Columbus County is home to North Carolina’s Strawberry Festival, and while the strawberries are as sweet as ever, sales have gone sour. “They once had customers come in and buy 2 to 3 flats of strawberries, which equals out to be about 6 to 12 quarts of strawberries a week, and now they’re only buying 2 to 3 quarts per month,” said Howard Wallace of Columbus County Cooperative Extension.
The county is home to 12 strawberry farms, bringing in about $30,000 per acre each year. The total impact on the local economy is more than $350,000. At Edmund Farms in Chadbourn sales are down about 33 percent or $10,000 from last year.
“Given the economy, the way it is, our biggest downfall this year has been the weather in general,” said Joe Edmund of Edmund Farms.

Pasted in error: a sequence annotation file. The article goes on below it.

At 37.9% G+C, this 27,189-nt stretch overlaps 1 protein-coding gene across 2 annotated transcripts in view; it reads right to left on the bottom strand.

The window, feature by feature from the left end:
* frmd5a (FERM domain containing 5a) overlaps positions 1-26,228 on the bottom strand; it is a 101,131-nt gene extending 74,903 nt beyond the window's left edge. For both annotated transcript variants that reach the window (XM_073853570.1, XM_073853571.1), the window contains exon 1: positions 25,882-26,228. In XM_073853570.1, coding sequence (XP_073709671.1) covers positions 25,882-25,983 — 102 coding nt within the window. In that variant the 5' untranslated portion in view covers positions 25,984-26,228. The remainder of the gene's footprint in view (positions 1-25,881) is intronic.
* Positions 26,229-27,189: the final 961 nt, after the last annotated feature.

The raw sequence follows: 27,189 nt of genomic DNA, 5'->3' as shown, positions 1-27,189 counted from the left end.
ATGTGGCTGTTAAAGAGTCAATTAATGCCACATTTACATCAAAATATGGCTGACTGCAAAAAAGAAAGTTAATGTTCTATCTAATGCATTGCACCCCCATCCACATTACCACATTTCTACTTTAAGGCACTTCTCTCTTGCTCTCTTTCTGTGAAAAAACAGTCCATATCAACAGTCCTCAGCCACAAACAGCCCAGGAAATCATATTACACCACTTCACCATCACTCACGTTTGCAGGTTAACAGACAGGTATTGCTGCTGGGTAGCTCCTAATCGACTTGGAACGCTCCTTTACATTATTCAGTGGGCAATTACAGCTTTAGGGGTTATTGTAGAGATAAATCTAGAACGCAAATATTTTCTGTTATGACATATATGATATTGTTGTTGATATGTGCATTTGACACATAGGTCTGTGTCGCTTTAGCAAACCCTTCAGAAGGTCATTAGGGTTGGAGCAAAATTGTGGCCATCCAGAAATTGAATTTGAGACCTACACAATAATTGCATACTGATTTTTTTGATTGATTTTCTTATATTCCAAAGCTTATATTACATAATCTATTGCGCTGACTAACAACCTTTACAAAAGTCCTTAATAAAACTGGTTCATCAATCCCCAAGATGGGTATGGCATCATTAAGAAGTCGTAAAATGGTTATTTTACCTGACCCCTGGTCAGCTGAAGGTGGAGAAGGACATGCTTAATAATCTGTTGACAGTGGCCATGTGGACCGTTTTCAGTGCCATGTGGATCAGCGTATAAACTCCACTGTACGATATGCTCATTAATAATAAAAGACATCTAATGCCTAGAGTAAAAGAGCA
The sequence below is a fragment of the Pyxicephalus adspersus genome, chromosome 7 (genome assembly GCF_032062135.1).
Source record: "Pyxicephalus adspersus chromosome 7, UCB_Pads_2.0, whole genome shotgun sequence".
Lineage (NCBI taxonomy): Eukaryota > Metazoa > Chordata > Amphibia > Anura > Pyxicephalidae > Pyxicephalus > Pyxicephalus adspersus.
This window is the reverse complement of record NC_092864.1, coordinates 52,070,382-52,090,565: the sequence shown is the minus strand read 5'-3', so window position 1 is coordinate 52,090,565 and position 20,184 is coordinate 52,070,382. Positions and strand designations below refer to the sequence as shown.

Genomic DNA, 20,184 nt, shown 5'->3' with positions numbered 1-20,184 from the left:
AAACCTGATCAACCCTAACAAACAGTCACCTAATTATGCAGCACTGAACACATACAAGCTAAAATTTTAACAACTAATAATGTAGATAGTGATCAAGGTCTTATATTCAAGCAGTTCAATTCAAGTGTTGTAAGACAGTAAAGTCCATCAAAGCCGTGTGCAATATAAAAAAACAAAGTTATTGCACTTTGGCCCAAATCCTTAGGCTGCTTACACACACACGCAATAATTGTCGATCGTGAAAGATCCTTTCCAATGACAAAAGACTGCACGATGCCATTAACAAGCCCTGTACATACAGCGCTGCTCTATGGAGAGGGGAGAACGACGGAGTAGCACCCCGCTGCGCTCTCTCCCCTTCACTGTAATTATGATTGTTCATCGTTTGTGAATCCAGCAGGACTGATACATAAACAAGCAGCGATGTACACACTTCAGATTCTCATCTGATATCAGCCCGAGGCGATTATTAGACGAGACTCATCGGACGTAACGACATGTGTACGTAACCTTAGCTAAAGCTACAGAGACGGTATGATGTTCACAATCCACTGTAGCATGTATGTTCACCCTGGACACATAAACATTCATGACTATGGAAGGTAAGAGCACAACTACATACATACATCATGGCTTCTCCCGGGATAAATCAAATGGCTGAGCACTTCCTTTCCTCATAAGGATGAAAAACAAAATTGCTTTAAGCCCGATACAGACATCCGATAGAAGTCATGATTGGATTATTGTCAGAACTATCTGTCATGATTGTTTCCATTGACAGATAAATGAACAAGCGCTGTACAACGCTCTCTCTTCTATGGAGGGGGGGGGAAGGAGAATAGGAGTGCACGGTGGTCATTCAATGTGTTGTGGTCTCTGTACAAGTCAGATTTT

Farmers say the ideal season for harvesting strawberries is mild temperatures, with a little bit of rain. But this year more extreme temperatures, and greater than expected rain fall, meant many of the berries rotted on the vine, which means fewer weeks of harvesting and less money for the farmers. “It’s such an expensive crop to grow and are such a demanding crop, the cost for strawberries is kind of limiting,” added Wallace.
Wallace said farmers have to charge at least 3 dollars per quart to make a profit, but local farmers are slashing prices to try and stay competitive. “Well we hope the economy turns around and everyone can buy their strawberries. We’re going to hang in there,” said Edmund.
Farmers usually have about 8 weeks to harvest their strawberry crop, the first 4 help cover their costs leaving 4 weeks of profit. But this year the rain and extreme weather swings has cut the harvest down to six weeks. Edmund said next week could be the last harvest week of the season.